Rolex Daytona Gold Ceramic Rubber Oysterflex 2017

Are these updates enough to make someone completely change his mind? In my case, yes they do. Will I buy a Rolex Daytona Gold / Ceramic / Oysterflex? Yes, and I can even tell that I’d go for the 116518LN (yellow gold). My only concern is about the price, justified for sure, yet at 25,250 Euro, it is not an option now (maybe later, after I saved enough money). The best combination, considering my budget and my tastes, would be the steel 116500LN on an Oysterflex bracelet – however, Rolex doesn’t sell this rubber band separately… With the 2016 Steel version and the 2017 Gold/Ceramic models, we can say that Rolex is heading in the right direction to make the Daytona more desirable than ever.


Technical Specifications – 2017 Rolex Daytona Gold / Ceramic / Oysterflex

  • Case: 40mm diameter – polished 18K Everose, yellow or white gold – sapphire crystal on the dial side – screwed caseback – screwed pushers – ceramic bezel – 100m water resistant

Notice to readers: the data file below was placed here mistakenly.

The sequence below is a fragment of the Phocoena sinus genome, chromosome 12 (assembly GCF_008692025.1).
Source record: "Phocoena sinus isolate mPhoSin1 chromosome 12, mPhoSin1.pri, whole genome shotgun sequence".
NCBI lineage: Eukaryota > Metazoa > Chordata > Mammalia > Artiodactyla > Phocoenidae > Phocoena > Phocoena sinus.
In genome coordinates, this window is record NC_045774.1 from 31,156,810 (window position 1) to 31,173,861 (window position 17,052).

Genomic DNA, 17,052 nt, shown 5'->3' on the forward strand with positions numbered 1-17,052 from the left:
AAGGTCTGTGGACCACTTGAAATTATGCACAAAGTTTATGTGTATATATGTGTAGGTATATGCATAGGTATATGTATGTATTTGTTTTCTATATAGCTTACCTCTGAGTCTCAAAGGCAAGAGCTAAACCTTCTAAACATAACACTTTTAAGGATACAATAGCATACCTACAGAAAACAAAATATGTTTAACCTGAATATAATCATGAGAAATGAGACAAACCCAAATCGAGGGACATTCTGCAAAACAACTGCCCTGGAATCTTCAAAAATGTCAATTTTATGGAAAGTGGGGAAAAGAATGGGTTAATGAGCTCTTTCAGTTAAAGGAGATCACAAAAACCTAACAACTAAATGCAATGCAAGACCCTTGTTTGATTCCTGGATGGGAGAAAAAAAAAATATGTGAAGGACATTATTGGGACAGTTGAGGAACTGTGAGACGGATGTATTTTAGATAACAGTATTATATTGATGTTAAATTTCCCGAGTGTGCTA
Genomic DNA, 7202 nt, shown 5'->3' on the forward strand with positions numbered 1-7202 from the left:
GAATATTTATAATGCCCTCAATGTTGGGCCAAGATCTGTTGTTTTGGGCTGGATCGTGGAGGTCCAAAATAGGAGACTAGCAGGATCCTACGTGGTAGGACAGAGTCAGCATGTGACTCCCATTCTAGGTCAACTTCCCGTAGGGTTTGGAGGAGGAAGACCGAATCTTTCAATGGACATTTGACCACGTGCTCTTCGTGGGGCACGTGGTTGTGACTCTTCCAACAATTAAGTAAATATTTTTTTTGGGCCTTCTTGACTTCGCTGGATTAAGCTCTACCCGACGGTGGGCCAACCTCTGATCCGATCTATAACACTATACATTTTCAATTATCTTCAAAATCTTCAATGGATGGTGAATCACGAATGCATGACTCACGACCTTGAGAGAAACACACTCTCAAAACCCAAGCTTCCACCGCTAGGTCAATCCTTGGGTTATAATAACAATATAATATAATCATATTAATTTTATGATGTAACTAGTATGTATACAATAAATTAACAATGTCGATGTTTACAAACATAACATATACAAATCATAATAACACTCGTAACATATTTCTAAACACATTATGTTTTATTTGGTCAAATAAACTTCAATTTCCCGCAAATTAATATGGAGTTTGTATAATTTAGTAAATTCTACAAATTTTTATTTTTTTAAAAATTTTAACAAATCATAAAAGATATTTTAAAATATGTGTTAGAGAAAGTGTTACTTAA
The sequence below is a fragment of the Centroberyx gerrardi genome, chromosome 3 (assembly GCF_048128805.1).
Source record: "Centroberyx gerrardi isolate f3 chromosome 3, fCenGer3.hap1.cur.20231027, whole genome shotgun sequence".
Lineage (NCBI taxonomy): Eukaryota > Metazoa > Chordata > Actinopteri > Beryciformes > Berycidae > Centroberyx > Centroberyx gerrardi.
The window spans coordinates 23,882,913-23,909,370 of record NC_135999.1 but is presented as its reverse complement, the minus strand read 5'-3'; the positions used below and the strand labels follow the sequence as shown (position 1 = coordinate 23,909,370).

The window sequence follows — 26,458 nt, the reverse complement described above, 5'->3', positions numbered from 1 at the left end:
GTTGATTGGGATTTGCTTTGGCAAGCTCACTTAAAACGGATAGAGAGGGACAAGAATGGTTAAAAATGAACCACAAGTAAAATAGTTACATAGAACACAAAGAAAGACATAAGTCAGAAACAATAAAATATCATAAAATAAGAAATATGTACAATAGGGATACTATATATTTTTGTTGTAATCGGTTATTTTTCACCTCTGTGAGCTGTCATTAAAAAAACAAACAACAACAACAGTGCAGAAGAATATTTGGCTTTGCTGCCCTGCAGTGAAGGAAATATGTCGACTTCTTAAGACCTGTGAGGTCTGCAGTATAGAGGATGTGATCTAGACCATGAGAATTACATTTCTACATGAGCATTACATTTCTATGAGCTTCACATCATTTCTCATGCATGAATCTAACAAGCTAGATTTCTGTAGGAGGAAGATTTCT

• Movement: Calibre 4130, in-house, superlative chronometer certified, 5-year warranty – automatic integrated chronograph – 4Hz frequency – 72h power reserve – hours, minutes, small seconds, chronograph
  • Strap: Oysterflex rubber bracelet, Osyterclap folding buckle in gold, matching the case
  • References: 116515LN (Everose gold), 116518LN (yellow gold) and 116519LN (white gold)
  • Availability: In stores now
  • Price: 25,250 Euro (yellow gold) – 26,350 Euro (Everose and white gold)

6 responses

  1. I must admit that, as a lover of rubber straps, this Daytona interests me more than I’d like to admit. That being said, have you worn RubberB or Everest straps? I know Oysterflex owners who still prefer RubberB, and that’s a relatively cheap solution that can be added to any Rolex.

  2. Sorry Rolex! But from all chronograph watches I have seen, the Daytona is the worst design.

  3. The only thing I used to like about the Daytona was the little dinghy-shaped applied index markers. No change now, with the new ‘sportier’ versions and the ghastly Oysterflex strap!

Leave a Reply